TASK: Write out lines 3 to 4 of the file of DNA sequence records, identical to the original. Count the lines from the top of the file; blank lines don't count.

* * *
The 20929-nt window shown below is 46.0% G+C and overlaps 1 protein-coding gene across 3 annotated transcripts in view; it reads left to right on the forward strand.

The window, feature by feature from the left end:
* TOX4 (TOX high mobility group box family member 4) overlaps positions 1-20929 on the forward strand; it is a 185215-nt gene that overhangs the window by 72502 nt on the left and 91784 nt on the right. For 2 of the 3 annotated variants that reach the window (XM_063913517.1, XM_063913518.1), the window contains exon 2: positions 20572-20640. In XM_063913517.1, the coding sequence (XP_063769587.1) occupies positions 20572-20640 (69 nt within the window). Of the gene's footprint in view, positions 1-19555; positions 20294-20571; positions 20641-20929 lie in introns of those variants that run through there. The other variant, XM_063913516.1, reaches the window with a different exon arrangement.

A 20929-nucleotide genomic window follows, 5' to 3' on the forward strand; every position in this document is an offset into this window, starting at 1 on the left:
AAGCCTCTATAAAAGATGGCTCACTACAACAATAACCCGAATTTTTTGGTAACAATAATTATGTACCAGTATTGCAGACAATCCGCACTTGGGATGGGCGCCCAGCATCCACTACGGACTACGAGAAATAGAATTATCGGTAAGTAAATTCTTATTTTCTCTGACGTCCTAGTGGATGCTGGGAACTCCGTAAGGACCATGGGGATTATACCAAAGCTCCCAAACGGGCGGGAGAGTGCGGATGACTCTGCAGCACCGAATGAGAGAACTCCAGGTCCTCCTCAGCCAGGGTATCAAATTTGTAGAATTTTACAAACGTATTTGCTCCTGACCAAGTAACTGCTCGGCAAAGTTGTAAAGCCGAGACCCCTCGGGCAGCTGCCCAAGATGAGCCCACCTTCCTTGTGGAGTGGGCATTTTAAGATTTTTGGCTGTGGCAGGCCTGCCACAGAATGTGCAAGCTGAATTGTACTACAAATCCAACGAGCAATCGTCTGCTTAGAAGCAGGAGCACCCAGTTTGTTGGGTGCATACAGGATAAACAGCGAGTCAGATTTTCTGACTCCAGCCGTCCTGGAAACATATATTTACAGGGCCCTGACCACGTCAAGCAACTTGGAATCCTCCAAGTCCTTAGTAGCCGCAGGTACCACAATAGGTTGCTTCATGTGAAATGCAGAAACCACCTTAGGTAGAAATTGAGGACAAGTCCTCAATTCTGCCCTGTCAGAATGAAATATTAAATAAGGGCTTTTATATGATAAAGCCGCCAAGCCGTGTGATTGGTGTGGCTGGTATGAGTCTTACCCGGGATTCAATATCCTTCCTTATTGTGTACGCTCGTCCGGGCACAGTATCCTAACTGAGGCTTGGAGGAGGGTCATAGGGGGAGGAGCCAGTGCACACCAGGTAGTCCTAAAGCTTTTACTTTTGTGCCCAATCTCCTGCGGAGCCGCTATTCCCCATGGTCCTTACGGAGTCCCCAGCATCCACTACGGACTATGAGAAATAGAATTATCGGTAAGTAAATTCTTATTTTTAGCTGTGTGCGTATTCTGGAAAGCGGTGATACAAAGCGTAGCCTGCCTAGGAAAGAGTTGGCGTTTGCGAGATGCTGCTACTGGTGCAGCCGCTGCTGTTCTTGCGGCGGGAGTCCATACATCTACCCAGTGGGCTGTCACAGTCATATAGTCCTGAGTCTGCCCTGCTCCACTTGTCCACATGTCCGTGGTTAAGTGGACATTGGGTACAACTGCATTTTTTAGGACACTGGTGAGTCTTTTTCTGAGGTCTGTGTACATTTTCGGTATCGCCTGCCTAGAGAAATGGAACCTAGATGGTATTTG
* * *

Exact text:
* TOX4 (TOX high mobility group box family member 4) overlaps positions 1-20929 on the forward strand; it is a 185215-nt gene that overhangs the window by 72502 nt on the left and 91784 nt on the right. For 2 of the 3 annotated variants that reach the window (XM_063913517.1, XM_063913518.1), the window contains exon 2: positions 20572-20640. In XM_063913517.1, the coding sequence (XP_063769587.1) occupies positions 20572-20640 (69 nt within the window). Of the gene's footprint in view, positions 1-19555; positions 20294-20571; positions 20641-20929 lie in introns of those variants that run through there. The other variant, XM_063913516.1, reaches the window with a different exon arrangement.

A 20929-nucleotide genomic window follows, 5' to 3' on the forward strand; every position in this document is an offset into this window, starting at 1 on the left: